Thereby the headline and premise “…could become international incident” misses the mark. Otherwise the article is better than most.

A recent ruling made by a Fairfax County Circuit Court judge is developing into a potential international incident.

In this article, we find the cost of Dmitry’s adoption and details of his citizenship:

The child, originally named Dmitry Yakolev and later re-named Chase Harrison, was adopted from Russia at a cost to the Harrisons of about $80,000. At the time of his death the toddler was still a Russian citizen, according to the Russian Embassy.

“He would have remained a Russian citizen until he reached legal age, at which time he could renounce his citizenship if he chose,” said Yevgeniy Khorishko, press secretary for the Russian Embassy in Washington, D.C. “It is just awful that the person who killed this child has been pardoned,” Khorishko added.


On Dec. 18, Russia’s Foreign Ministry condemned Harrison’s acquittal in an official statement.

“We are deeply angered by the verdict of the Fairfax Circuit Court in Virginia. We consider it to be repulsive and unprecedented, even if in this case — unlike in others — it was criminal negligence that led to a tragic outcome, rather than deliberate ill-treatment. The decision of a judge, who did not see the crime in Harrison’s actions and released him without any penalty, goes beyond any legal and moral framework,” it stated.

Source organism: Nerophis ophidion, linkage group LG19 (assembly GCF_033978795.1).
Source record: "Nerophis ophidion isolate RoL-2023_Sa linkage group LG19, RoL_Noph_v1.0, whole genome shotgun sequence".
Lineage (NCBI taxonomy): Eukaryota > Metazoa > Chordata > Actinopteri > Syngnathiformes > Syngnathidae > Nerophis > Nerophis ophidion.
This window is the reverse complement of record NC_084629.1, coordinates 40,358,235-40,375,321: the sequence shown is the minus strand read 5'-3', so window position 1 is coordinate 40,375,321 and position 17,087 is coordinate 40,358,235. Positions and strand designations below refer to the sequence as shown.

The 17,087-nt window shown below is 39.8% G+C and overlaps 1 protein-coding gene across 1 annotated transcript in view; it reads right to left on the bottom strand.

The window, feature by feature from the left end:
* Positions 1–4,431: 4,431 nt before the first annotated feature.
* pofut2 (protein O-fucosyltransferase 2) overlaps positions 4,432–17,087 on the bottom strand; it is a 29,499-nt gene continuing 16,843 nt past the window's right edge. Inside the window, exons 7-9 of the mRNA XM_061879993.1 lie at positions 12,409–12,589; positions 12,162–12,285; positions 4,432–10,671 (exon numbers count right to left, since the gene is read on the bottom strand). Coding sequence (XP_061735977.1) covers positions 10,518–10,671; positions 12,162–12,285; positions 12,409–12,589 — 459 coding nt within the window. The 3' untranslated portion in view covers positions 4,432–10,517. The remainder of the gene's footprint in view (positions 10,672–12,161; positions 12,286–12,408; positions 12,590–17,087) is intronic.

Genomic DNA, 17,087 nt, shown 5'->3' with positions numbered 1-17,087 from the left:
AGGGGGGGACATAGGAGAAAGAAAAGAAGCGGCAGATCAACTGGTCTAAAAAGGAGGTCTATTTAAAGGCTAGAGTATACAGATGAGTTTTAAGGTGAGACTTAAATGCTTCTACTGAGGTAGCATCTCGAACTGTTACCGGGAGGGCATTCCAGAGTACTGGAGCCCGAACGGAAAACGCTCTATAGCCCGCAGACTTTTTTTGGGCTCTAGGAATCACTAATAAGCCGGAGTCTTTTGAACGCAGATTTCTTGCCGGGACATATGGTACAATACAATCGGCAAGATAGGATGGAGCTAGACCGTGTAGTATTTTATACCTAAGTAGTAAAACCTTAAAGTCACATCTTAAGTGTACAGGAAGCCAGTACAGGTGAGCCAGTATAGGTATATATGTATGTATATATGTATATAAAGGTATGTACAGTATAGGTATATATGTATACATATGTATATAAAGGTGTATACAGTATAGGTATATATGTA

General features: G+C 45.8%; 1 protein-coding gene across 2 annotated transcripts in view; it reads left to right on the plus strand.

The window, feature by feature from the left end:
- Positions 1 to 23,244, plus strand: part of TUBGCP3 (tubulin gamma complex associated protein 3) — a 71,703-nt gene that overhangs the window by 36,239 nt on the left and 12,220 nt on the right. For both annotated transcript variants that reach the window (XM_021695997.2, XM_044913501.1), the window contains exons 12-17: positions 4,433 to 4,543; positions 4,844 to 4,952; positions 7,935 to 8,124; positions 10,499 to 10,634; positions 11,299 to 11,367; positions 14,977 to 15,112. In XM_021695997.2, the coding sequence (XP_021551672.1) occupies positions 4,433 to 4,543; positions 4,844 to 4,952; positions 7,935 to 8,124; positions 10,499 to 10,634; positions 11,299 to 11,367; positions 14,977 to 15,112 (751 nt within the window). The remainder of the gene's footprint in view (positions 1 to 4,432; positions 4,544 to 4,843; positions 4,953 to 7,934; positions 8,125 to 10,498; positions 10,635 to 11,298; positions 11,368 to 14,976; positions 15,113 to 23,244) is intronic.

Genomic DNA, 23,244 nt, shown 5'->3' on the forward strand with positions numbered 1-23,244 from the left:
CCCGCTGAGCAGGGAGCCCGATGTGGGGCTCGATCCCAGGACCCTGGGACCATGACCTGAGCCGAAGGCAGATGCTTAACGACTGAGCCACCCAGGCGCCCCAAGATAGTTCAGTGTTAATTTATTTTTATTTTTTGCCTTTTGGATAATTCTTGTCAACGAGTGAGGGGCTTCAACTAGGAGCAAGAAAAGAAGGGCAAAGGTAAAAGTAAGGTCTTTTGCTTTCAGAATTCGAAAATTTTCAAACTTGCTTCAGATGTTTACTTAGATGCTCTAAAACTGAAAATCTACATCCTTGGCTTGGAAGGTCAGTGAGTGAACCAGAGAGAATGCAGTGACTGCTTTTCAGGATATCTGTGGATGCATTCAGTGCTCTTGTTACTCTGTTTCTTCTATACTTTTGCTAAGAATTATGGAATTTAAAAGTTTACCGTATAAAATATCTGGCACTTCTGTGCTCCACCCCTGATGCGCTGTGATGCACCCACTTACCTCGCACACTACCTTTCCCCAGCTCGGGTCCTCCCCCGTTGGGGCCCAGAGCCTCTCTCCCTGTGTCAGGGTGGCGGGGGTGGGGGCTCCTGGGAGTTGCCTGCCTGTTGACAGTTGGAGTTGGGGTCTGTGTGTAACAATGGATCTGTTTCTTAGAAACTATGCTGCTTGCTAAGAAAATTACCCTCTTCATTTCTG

On Dec. 17, Ney ruled that although Harrison was “plainly negligent,” he did not display “negligence so gross, wanton and culpable as to show a callous disregard for human life,” one of the standards in defining an involuntary manslaughter charge in Virginia.

And finally we come to what may have been the actual reason Dmitry ultimately died, Miles Harrison was preoccupied and simply not thinking about Dmitry that morning. Harrison had been on the cell phone over and over on his drive in to work, making or receiving 13 phone calls during the drive in to work during which he drove right past the exit for Dmitry’s daycare. Judge Ney went so far as to say “that based on court testimony, Harrison was not himself on july 8th.” Clearly he was preoccupied, leaving Dmitry in the car unattended already once before that morning as he dropped off his dry cleaning.